In accordance with the Council on Hemispheric Affairs’ underlying mission to promote rational and constructive U.S. policies towards Latin America, our organization has been delighted to help Miguel Tinker Salas and his associates to distribute the following letter to the President that has already been signed by 240 academics and Latin America experts. This document details the ongoing human rights violations in Honduras and urges President Obama and his administration to take a strong stance against the de facto regime that seized power this past June. While the U.S. government has said that it will support the outcome of the November 29 elections, if conducted under the de facto government these elections cannot be considered free or fair. We are concerned that an apathetic response from the Obama administration will establish a dangerous precedent of support for the military usurpation of a democratic government and lend legitimacy to an abusive and unjust regime. The situation is in danger of becoming a caricature of the lessons that should have been learned during the brutality of military juntas in Latin America during the 1980’s and 90’s.
If interested in expressing support for this letter, please send your signature and institutional affiliation (for identification purposes, only) to Miguel Tinker Salas, MRT04747@pomona.edu, or Dana Frank, email@example.com.
Dear President Obama,
We are writing to urge you to stand with democracy and human rights in Honduras. With only days left before the scheduled November 29 elections the U.S. government must make a choice: it can either side with democracy, along with every government in Latin America, or it can side with the coup regime, and remain isolated. Moreover, the U.S. cannot afford to maintain its deafening silence regarding the innumerable and grave human rights abuses committed by the coup government in Honduras – a silence that has become a conspicuous international embarrassment. The U.S. must forcefully denounce these abuses, and match its words with action as well. It must make the coup regime understand that the United States government will no longer tolerate the violence and repression that the Micheletti government has practiced against the Honduran people since seizing power on June 28, 2009.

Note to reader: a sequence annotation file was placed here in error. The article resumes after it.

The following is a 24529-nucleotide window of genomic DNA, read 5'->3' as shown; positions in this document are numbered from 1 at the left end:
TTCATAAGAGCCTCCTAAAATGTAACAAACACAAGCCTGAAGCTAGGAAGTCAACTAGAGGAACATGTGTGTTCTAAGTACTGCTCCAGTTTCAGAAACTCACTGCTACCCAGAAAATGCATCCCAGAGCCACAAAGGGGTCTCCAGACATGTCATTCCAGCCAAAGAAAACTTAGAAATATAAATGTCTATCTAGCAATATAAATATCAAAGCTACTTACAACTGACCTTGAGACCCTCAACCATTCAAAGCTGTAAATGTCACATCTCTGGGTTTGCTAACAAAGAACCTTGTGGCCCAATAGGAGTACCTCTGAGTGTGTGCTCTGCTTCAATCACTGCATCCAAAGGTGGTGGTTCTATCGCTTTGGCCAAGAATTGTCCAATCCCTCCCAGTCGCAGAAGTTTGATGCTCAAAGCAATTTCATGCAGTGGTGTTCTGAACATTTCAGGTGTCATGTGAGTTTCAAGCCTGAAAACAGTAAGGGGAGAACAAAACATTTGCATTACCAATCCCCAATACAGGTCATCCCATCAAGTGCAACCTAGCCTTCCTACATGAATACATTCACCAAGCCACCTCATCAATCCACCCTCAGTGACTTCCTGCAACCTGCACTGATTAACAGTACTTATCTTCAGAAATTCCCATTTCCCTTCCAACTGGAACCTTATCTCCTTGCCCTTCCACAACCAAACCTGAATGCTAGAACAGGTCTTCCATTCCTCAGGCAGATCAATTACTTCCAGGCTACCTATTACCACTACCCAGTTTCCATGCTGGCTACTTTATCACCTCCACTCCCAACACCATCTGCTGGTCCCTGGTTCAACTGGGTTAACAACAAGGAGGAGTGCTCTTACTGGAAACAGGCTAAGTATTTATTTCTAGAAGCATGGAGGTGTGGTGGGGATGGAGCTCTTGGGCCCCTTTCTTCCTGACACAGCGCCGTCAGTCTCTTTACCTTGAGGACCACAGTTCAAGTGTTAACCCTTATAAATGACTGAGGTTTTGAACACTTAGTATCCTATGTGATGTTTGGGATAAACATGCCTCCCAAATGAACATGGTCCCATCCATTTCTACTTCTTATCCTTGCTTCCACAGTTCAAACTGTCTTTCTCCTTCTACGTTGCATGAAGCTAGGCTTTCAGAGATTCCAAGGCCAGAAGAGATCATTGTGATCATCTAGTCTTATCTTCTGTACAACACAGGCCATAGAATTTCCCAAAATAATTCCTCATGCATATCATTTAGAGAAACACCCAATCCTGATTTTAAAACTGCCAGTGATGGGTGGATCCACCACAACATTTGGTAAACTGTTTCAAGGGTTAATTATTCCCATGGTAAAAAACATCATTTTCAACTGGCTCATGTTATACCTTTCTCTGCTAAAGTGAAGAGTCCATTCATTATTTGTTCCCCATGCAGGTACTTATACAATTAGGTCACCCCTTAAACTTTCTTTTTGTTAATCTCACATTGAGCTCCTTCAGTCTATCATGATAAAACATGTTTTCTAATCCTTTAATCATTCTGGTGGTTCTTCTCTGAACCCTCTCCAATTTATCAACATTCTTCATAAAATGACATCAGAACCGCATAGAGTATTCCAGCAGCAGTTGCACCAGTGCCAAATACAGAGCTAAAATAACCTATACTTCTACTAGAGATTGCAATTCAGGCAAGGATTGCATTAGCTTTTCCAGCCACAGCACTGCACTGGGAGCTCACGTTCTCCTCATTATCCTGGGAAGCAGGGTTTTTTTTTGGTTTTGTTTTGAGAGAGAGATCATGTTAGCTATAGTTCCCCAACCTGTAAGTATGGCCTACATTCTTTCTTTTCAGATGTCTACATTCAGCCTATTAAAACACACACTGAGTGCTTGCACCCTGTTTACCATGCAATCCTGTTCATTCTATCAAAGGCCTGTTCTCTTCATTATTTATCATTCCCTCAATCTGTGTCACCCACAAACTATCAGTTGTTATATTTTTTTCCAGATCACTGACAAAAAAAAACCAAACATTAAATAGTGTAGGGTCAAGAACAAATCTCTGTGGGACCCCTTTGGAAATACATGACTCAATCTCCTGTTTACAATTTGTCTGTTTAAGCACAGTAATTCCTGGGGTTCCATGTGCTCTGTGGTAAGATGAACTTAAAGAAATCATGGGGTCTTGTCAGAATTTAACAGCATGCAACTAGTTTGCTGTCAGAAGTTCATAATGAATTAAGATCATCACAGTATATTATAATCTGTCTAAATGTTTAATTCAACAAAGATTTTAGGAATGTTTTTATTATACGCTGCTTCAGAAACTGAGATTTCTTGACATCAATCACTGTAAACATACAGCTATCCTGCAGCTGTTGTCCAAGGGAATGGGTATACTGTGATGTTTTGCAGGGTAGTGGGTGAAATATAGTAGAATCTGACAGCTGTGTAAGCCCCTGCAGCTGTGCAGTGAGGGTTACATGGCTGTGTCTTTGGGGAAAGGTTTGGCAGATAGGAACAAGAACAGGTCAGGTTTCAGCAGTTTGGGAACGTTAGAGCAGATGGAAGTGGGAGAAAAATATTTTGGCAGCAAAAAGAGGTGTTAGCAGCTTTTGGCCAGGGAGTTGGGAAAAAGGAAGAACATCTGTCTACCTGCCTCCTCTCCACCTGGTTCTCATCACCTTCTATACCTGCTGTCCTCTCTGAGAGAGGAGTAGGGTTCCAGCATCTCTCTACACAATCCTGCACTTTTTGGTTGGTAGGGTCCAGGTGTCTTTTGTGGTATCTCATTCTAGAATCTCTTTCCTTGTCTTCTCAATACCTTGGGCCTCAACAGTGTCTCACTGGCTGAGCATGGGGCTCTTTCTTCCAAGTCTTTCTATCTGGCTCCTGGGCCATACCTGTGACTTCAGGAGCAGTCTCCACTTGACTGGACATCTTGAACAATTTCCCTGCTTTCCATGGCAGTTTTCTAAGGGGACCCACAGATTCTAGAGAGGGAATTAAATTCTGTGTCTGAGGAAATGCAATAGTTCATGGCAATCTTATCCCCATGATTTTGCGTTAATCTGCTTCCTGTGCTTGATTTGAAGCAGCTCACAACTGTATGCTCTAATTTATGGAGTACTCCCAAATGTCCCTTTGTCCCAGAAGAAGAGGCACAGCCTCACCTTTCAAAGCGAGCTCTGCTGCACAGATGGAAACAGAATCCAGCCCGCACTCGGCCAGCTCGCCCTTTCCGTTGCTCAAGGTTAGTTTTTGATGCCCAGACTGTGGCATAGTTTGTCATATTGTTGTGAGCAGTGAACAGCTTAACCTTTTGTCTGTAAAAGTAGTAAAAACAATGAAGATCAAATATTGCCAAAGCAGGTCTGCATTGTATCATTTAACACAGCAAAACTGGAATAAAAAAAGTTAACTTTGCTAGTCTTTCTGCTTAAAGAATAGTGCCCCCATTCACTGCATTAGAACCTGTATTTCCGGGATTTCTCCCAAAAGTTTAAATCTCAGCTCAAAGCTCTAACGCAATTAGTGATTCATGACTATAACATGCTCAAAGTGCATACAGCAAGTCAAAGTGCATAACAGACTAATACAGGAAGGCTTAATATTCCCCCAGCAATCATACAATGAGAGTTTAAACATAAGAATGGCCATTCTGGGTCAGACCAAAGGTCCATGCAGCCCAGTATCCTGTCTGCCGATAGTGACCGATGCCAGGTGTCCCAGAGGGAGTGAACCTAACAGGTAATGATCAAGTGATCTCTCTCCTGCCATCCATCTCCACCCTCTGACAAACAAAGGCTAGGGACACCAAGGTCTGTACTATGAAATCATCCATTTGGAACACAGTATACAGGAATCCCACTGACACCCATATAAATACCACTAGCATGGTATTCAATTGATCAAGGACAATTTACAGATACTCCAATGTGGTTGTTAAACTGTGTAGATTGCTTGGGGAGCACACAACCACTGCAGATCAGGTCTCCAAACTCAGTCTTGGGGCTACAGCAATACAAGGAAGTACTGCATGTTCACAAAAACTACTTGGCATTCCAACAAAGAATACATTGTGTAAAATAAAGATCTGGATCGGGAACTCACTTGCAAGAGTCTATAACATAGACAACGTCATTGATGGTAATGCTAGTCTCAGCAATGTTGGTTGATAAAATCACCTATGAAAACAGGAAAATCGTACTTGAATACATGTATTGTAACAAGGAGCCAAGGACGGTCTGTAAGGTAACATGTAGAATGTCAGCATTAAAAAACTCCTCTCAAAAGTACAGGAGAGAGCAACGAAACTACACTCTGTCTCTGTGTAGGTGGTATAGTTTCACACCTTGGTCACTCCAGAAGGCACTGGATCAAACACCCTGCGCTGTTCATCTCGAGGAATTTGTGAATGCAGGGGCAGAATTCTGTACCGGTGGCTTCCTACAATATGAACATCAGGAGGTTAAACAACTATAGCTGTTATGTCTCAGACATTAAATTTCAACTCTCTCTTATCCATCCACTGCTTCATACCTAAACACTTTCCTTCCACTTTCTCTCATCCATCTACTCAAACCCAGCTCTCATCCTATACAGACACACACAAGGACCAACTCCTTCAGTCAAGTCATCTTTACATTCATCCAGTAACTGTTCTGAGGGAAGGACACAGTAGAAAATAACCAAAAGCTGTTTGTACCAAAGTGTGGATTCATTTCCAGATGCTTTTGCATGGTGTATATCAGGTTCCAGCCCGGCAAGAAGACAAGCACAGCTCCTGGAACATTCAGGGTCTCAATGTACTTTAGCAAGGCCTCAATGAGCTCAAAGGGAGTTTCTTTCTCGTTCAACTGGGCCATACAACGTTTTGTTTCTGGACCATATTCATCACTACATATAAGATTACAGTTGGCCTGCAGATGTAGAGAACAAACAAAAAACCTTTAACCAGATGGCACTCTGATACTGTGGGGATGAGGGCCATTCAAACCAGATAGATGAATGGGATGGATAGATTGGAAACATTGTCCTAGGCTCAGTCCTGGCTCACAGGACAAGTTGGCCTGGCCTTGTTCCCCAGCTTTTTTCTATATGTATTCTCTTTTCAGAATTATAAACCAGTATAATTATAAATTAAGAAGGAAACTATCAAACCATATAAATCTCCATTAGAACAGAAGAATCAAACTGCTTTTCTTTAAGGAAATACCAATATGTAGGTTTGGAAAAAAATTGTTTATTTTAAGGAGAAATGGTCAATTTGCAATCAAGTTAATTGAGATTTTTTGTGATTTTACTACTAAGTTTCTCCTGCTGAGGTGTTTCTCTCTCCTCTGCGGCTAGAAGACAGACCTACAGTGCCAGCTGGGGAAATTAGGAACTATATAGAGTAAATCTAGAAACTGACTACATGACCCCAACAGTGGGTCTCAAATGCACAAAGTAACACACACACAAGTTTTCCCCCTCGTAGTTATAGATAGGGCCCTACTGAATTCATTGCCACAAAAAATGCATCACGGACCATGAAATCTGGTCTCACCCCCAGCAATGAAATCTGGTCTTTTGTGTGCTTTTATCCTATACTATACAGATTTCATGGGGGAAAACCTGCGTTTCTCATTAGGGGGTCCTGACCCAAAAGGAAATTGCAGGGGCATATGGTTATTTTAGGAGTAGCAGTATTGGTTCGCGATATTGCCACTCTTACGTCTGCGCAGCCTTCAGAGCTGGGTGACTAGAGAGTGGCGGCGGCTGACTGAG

Honduras now stands at the edge of a dangerous precipice. The coup regime remains determined – in the absence of significant pressure from the U.S. government – to move forward with the elections, in the hopes that the international community will eventually recognize the results. In so doing, they hope to legitimize their illegal and unconstitutional government.
Free and fair elections on November 29 are already impossible, as more than two-thirds of the campaign period allowed under Honduran law has already passed, under conditions in which freedom of assembly, freedom of speech, and freedom of the press have all been under attack throughout the country. This repression has been widely documented and denounced by Honduran and international human rights organizations, including the Inter-American Commission on Human Rights, Human Rights Watch, and Amnesty International.
The Rio Group of 23 nations, which includes nearly all of Latin America and much of the Caribbean, had forcefully declared that it will not recognize the November 29th elections if President Zelaya is not first re-instated. Thus the United States is at odds with the rest of the Hemisphere in its stated willingness to recognize these illegitimate elections.
Free and fair elections can only be carried out in a climate in which debating, organizing, and all other aspects of election campaigns can be conducted in an atmosphere that is free from fear; in which all views and parties are free to make their voices heard – not just those that are allowed under an illegal military occupation. We therefore call on the U.S. government to support an electoral process in Honduras that allows for a full three months – as mandated under Honduran law – for electoral campaigning, to take place after the restoration of President Manuel Zelaya. Only in this way can the electoral process achieve legitimacy in both the eyes of the Honduran people and the international community.
In the months that have transpired since the April Summit of the Americas, we are saddened to see that your promise of treating Latin American nations as equals is evaporating. You declared at that time, “I just want to make absolutely clear that I am absolutely opposed and condemn any efforts at violent overthrows of democratically elected governments, wherever it happens in the hemisphere.” In remarks that were recorded, cited, and broadcast all over the world, you asserted: “The test for all of us is not simply words, but also deeds.” Since then, your government has failed to match these words with deeds regarding the coup d’etat in Honduras. As a result, the United States is once again isolating itself in the Americas.
The U.S. must also match its rhetorical commitment to democracy with concrete deeds, and support the immediate restoration of Manuel Zelaya to the presidency of Honduras and full guarantees of a free and fair election.
Miguel Tinker Salas
The Council on Hemispheric Affairs